Peanut Butter Could be Labeled High RiskFeb 13, 2009 | Parker Waichman LLP Amid the historic and continuing salmonella outbreak that is linked to one Peanut Corporation of America (PCA) plant in Georgia, the U.S. Food and Drug Administration (FDA) is considering stronger regulations for peanut butter. The Associated Press (AP) reported that the outbreak might change how some bacterial testing is conducted.
According to the AP, the FDA said Peanut butter is being looked at very specifically and might be designated a high-risk food. If so designated, peanut butter producers will be required to follow specific food safety plans to ensure products are not tainted, explained the AP; the precautions exist for juice and seafood. When the FDA’s head of Food Safety, Dr. Stephen Sundlof was asked if he felt the same precautions should be implemented for peanut butter, he said, “I believe so,” quoted the AP.
Dr. Sundlof told the House Energy and Commerce investigations subcommittee this week that, moving forward, FDA inspectors will routinely collect samples for bacterial testing whenever they inspect a facility, instead of only collecting such samples if a problem is suspected, said the AP. "We are changing that now as a result of this (outbreak)," Sundlof told the subcommittee, which is working on processes to avoid a similar outbreak, reported the AP.
The peanut salmonella outbreak has sickened over 600 people; been linked to the deaths of nine; affected American and Canadian consumers in 43 states and Canada; and resulted in a growing list of recalls, which just topped 1,900.
Consumer advocates argue that the enhanced safety plans should be in place for all, not some, said the AP. Such plans, as far as peanuts are concerned, involve properly roasting peanuts to ensure salmonella pathogens are killed off, ensuring finished and raw products are kept separate, and maintaining production in, say, a factory that does not have a leaky roof, since the deadly pathogen flourishes in moist environments, explained the AP. One of the PCA plants is known to have been filthy, mold- and cockroach-riddled, and producing food under a leaking roof.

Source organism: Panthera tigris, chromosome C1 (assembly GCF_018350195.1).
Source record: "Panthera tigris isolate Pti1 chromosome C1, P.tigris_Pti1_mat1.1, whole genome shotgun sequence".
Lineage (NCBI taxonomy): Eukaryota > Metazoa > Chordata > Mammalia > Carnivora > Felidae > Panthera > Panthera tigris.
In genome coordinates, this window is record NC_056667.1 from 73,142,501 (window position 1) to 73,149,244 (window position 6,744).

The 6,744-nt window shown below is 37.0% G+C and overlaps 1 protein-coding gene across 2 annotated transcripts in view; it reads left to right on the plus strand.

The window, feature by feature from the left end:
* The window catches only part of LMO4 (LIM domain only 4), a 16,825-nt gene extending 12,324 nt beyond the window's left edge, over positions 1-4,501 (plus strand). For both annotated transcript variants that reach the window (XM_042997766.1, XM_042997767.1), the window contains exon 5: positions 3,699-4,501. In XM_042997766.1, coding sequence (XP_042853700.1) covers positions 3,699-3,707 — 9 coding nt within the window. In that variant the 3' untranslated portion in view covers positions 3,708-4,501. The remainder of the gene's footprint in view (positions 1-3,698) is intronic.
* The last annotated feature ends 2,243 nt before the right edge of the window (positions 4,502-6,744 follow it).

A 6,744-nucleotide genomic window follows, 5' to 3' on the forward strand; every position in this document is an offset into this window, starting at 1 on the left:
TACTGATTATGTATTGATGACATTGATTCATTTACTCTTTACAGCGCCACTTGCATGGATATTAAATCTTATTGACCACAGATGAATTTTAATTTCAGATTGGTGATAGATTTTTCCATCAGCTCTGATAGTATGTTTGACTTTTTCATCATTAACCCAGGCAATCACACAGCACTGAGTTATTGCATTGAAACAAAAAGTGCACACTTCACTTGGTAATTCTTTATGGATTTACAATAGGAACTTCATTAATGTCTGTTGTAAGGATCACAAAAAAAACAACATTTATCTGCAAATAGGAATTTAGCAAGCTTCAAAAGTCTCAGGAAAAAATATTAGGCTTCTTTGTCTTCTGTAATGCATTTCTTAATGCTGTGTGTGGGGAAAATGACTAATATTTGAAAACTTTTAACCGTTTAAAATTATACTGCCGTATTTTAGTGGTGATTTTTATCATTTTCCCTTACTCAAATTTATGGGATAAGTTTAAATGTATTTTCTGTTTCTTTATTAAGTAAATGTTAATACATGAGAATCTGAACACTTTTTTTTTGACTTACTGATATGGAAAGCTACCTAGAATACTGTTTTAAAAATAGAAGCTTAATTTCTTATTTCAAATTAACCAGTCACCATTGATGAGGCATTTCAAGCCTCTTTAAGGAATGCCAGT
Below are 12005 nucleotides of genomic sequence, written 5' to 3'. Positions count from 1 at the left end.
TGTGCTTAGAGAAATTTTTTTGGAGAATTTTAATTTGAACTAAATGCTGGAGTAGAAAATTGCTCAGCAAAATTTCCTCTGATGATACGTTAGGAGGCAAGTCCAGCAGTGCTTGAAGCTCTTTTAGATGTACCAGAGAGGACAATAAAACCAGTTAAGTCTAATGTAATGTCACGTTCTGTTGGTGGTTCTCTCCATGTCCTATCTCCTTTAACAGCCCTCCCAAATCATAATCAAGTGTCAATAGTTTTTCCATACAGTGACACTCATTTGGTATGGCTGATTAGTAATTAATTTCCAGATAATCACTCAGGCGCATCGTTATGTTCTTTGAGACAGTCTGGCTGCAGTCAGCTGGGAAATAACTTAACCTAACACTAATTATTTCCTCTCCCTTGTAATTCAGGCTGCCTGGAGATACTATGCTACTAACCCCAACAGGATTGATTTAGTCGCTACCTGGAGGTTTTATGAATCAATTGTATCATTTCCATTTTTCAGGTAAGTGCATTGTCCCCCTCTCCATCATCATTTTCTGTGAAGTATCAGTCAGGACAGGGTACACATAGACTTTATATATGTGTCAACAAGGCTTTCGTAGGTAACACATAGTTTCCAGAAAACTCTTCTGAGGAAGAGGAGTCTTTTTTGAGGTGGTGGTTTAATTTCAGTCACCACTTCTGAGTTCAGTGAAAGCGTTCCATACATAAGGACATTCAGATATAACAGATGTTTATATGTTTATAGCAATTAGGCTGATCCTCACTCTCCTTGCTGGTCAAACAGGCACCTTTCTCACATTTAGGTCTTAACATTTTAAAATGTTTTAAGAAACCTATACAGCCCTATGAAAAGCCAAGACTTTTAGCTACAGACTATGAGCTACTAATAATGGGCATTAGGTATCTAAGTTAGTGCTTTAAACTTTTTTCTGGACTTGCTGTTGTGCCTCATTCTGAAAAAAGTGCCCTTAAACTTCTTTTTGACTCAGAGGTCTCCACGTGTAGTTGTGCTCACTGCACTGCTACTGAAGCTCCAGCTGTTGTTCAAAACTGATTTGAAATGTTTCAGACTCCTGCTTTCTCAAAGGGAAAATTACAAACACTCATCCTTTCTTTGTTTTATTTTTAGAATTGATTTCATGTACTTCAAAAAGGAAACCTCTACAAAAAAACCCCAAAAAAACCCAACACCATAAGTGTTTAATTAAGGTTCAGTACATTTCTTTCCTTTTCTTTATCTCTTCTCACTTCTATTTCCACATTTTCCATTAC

Meanwhile, Steward Parnell, PCA owner, refused to answer House questions, continually invoking his Fifth Amendment right to not incriminate himself, until he was finally excused, said the AP. Parnell, who sat at a witness table in a room full of angry investigators and government officials and the devastated family members of some of the deceased is accused of placing profits over safety and of ordering his staff to ship products which should have been discarded based on initial confirmations of salmonella contamination. This not once, but at least one dozen times in just two years.
The Christian Science Monitor reported that Georgia officials are weighing whether or not to charge Parnell with manslaughter if federal authorities chose not to do so, noting that, for the most part, law-enforcement officers tend not to supersede food-safety regulators in bringing criminal charges against food suppliers or processors. Generally, when there have been such cases, they are tried in civil courts, said the Monitor
“Part of the system is the ability to penalize the people that fail,” Michael Taylor, a former policy commissioner with the FDA said adding, “And there’s been a real failure to do so at the federal and state level,” quoted the Monitor.